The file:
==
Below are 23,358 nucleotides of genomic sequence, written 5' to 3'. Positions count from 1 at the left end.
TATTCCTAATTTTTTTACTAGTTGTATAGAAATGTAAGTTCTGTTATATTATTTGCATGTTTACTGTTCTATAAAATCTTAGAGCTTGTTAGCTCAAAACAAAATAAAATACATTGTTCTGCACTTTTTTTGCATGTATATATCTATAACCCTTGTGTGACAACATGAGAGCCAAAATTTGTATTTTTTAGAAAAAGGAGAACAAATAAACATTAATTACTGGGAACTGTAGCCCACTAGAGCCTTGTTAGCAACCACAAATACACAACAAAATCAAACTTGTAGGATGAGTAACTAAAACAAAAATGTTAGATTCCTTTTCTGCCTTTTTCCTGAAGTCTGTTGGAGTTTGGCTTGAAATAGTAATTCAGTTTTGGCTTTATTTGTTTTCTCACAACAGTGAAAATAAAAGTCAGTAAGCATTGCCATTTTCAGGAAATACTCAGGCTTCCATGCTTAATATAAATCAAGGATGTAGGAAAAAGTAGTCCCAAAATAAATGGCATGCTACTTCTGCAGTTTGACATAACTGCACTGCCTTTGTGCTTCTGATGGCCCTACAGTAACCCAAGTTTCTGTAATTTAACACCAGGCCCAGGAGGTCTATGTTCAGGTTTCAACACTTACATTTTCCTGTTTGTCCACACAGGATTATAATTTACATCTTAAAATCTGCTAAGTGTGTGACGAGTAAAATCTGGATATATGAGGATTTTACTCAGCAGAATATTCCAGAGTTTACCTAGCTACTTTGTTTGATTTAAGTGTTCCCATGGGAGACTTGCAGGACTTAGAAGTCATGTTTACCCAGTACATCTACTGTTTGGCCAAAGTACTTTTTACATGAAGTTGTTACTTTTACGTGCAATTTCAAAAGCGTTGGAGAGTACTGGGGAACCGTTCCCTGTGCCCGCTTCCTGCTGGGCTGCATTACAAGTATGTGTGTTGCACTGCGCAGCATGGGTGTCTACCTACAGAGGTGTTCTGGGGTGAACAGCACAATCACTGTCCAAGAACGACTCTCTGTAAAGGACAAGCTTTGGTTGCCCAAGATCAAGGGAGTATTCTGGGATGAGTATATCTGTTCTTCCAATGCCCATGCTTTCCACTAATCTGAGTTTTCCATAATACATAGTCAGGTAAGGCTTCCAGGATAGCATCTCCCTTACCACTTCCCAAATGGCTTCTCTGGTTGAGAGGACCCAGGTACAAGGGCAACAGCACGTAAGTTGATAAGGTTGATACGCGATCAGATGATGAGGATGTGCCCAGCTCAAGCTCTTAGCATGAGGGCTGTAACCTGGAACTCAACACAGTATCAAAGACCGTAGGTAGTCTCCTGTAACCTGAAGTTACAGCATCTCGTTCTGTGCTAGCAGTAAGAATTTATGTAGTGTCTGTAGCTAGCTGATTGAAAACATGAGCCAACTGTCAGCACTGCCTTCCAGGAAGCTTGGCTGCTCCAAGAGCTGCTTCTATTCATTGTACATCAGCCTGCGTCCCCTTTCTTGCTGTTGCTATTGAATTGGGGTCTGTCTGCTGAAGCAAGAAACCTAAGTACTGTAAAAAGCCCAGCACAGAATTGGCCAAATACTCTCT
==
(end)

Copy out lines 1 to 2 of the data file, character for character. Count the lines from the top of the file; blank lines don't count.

Below are 23,358 nucleotides of genomic sequence, written 5' to 3'. Positions count from 1 at the left end.
TATTCCTAATTTTTTTACTAGTTGTATAGAAATGTAAGTTCTGTTATATTATTTGCATGTTTACTGTTCTATAAAATCTTAGAGCTTGTTAGCTCAAAACAAAATAAAATACATTGTTCTGCACTTTTTTTGCATGTATATATCTATAACCCTTGTGTGACAACATGAGAGCCAAAATTTGTATTTTTTAGAAAAAGGAGAACAAATAAACATTAATTACTGGGAACTGTAGCCCACTAGAGCCTTGTTAGCAACCACAAATACACAACAAAATCAAACTTGTAGGATGAGTAACTAAAACAAAAATGTTAGATTCCTTTTCTGCCTTTTTCCTGAAGTCTGTTGGAGTTTGGCTTGAAATAGTAATTCAGTTTTGGCTTTATTTGTTTTCTCACAACAGTGAAAATAAAAGTCAGTAAGCATTGCCATTTTCAGGAAATACTCAGGCTTCCATGCTTAATATAAATCAAGGATGTAGGAAAAAGTAGTCCCAAAATAAATGGCATGCTACTTCTGCAGTTTGACATAACTGCACTGCCTTTGTGCTTCTGATGGCCCTACAGTAACCCAAGTTTCTGTAATTTAACACCAGGCCCAGGAGGTCTATGTTCAGGTTTCAACACTTACATTTTCCTGTTTGTCCACACAGGATTATAATTTACATCTTAAAATCTGCTAAGTGTGTGACGAGTAAAATCTGGATATATGAGGATTTTACTCAGCAGAATATTCCAGAGTTTACCTAGCTACTTTGTTTGATTTAAGTGTTCCCATGGGAGACTTGCAGGACTTAGAAGTCATGTTTACCCAGTACATCTACTGTTTGGCCAAAGTACTTTTTACATGAAGTTGTTACTTTTACGTGCAATTTCAAAAGCGTTGGAGAGTACTGGGGAACCGTTCCCTGTGCCCGCTTCCTGCTGGGCTGCATTACAAGTATGTGTGTTGCACTGCGCAGCATGGGTGTCTACCTACAGAGGTGTTCTGGGGTGAACAGCACAATCACTGTCCAAGAACGACTCTCTGTAAAGGACAAGCTTTGGTTGCCCAAGATCAAGGGAGTATTCTGGGATGAGTATATCTGTTCTTCCAATGCCCATGCTTTCCACTAATCTGAGTTTTCCATAATACATAGTCAGGTAAGGCTTCCAGGATAGCATCTCCCTTACCACTTCCCAAATGGCTTCTCTGGTTGAGAGGACCCAGGTACAAGGGCAACAGCACGTAAGTTGATAAGGTTGATACGCGATCAGATGATGAGGATGTGCCCAGCTCAAGCTCTTAGCATGAGGGCTGTAACCTGGAACTCAACACAGTATCAAAGACCGTAGGTAGTCTCCTGTAACCTGAAGTTACAGCATCTCGTTCTGTGCTAGCAGTAAGAATTTATGTAGTGTCTGTAGCTAGCTGATTGAAAACATGAGCCAACTGTCAGCACTGCCTTCCAGGAAGCTTGGCTGCTCCAAGAGCTGCTTCTATTCATTGTACATCAGCCTGCGTCCCCTTTCTTGCTGTTGCTATTGAATTGGGGTCTGTCTGCTGAAGCAAGAAACCTAAGTACTGTAAAAAGCCCAGCACAGAATTGGCCAAATACTCTCT